‘We will neither consider their beliefs inferior nor impose our rituals and beliefs. This is Nehru’s suggested third way.’
Meenakshi Natarajan | January 14, 2022
Being Adivasi: Existence, Entitlements, Exclusion
[Part of ‘Rethinking India’ series]
Edited by Abhay Flavian Xaxa and G.N. Devy
Penguin, xxvi+182 pages, Rs 699
‘Being Adivasi: Existence, Entitlements, Exclusion’ (Penguin India), edited by Abhay Xaxa and G. N. Devy, is a collection of essays addressing the persistent problems faced by Adivasis and Denotified communities, from questions of their distinct identity, land alienation, indebtedness, and displacement from ancestral lands. It also presents the views of the Adivasis and the Denotified Communities on the process of development and its clash with their rights.
This volume, in collaboration with Samruddha Bharat Foundation, serves as a prelude to change that will bring to Adivasis some measure of their rights as citizens of a democratic country. This book is part of the Rethinking India series, a 15-volume work of over 400 of India’s foremost academics, activists, professionals, and policymakers across party lines.
The seventh volume in the ambitious Rethinking India series, Being Adivasi: Existence, Entitlements, Exclusion looks at the process of development and how it clashes with the rights of the Adivasis. The volume serves not as an academic exercise but, in addressing the larger readership, as a prelude to the change that will bring to the Adivasis some measure of their rights as citizens of a democratic country. The essays in the volume address the persistent problems faced by the Adivasis and Denotified Tribes, from questions of their distinct identity to land alienation, indebtedness and displacement from ancestral lands.
Persistent problems faced by the Adivasis-land alienation, indebtedness, vanishing minor forest products from government forests and displacement from their ancestral lands-led to their impoverishment. The Panchayats (Extension to the Scheduled Areas) Act and the Forest Land Rights Act (FRA) enacted by the previous governments were decisive steps towards the empowerment of the Adivasis. However, at present, the implementation of these provisions has taken a back seat. This volume of the Rethinking India series presents the views of the Adivasis and the Denotified Communities on the process of development and its clash with their rights.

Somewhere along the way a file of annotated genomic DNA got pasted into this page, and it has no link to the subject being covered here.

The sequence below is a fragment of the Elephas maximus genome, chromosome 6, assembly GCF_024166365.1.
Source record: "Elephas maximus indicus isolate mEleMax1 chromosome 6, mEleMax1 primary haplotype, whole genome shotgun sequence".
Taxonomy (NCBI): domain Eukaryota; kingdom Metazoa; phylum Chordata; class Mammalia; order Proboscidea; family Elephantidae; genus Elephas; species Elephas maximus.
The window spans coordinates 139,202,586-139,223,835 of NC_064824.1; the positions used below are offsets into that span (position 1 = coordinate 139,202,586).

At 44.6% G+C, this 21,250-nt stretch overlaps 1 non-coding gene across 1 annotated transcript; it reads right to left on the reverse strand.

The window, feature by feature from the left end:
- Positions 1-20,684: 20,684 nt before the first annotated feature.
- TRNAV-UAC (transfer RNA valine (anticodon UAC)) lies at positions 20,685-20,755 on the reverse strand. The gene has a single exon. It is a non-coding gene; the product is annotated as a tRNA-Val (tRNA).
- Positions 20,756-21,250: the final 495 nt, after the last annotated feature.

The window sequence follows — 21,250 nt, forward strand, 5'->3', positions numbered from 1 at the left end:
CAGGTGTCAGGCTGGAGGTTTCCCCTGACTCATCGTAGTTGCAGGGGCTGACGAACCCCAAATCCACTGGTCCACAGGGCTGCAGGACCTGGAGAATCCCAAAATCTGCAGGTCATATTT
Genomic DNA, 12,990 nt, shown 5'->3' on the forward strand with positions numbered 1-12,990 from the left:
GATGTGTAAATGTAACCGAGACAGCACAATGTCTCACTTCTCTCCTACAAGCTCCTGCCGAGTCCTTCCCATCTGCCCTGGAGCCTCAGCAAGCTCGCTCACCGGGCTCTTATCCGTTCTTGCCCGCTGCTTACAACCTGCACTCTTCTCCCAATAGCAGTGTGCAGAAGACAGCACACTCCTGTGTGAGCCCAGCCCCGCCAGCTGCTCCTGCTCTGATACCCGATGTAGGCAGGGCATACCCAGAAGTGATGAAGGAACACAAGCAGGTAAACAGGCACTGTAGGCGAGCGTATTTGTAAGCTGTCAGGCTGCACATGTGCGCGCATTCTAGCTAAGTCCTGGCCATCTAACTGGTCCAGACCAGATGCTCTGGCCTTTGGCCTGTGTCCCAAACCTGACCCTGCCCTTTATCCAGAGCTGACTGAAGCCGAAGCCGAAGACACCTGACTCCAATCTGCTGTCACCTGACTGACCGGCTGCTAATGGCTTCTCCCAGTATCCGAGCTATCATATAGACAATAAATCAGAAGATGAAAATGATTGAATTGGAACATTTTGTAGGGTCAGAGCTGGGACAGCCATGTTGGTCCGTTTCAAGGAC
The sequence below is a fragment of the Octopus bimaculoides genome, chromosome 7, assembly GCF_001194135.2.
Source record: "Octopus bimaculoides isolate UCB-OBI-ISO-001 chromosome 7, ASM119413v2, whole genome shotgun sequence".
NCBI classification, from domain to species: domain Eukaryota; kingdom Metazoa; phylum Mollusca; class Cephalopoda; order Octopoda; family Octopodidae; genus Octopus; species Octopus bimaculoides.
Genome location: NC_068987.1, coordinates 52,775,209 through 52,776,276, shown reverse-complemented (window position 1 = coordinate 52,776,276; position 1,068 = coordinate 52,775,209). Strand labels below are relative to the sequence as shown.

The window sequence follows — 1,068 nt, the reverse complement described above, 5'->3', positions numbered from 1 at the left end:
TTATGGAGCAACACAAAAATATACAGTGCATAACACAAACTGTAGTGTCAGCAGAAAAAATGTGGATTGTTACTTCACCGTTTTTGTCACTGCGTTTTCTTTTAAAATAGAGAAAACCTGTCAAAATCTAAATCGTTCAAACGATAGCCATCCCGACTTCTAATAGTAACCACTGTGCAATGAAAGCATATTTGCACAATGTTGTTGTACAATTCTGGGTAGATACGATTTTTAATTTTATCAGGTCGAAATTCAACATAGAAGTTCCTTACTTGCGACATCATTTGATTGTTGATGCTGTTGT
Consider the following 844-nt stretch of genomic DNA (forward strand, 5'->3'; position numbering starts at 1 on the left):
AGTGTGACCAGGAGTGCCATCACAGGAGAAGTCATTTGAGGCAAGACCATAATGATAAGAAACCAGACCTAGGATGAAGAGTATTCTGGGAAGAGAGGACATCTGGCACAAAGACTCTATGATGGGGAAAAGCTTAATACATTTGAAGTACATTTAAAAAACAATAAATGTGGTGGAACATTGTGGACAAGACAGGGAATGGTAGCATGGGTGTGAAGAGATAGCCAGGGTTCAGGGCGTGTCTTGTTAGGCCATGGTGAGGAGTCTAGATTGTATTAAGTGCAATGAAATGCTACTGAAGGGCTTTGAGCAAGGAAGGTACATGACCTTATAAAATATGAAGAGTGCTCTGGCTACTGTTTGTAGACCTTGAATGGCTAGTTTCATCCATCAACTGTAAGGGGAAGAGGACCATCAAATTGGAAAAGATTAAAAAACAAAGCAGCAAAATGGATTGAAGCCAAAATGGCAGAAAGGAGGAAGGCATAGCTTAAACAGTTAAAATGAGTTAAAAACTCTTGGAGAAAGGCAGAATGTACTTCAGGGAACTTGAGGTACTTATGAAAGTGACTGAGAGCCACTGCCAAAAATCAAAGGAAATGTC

Tribal Heritage and People’s Rights
By Meenakshi Natarajan
Question of Tribal Heritage and Rights
In 1931, census commissioner J.H. Hutton put forward the suggestion that to preserve the beliefs of tribal communities, selfgoverning reserved regions be demarcated for them. Well-known tribal activist and anthropologist Verrier Elwin, too, held a similar view. However, this thought faced harsh criticism too.
There have always been differing viewpoints regarding conservation of tribal lifestyle all around the world. The first belief is that tribals should be free, with a right to rule in their region. Outsiders should not have the right to interfere with their lifestyle. The counter belief is that they should be integrated into the mainstream.
Elwin, a proponent of the first line of thought, believed, ‘Integration isn’t possible without political and spiritual equality’. He drew the attention of the nation state towards the need to conserve tribal privacy. He challenged and rejected the belief of imposing one’s own thought on them.
Social worker Amritlal Vithaldas Thakkar, known popularly as Thakkar bapa, held the opposite view. Thakkar bapa had spent 35 years in service of tribals and fought for the rights of tribal people through the Indian Scheduled Tribe Organization and Bheel Seva Mandal, drawing inspiration from Congress leader Gopal Krishna Gokhale. He led the way for the involvement of tribals in the nation-building task. It was Thakkar bapa who made Gandhi aware of the plight of the Adivasis. That was one reason why Gandhi asked young Elwin to take Thakkar bapa’s help and move into an Adivasi village for work. Elwin followed Gandhi’s advice and spent the rest of his life in remote tribal areas, bringing through his writings knowledge about Adivasi culture and society to the rest of the world. These interactions helped build bridges between the national freedom movement and Adivasi communities.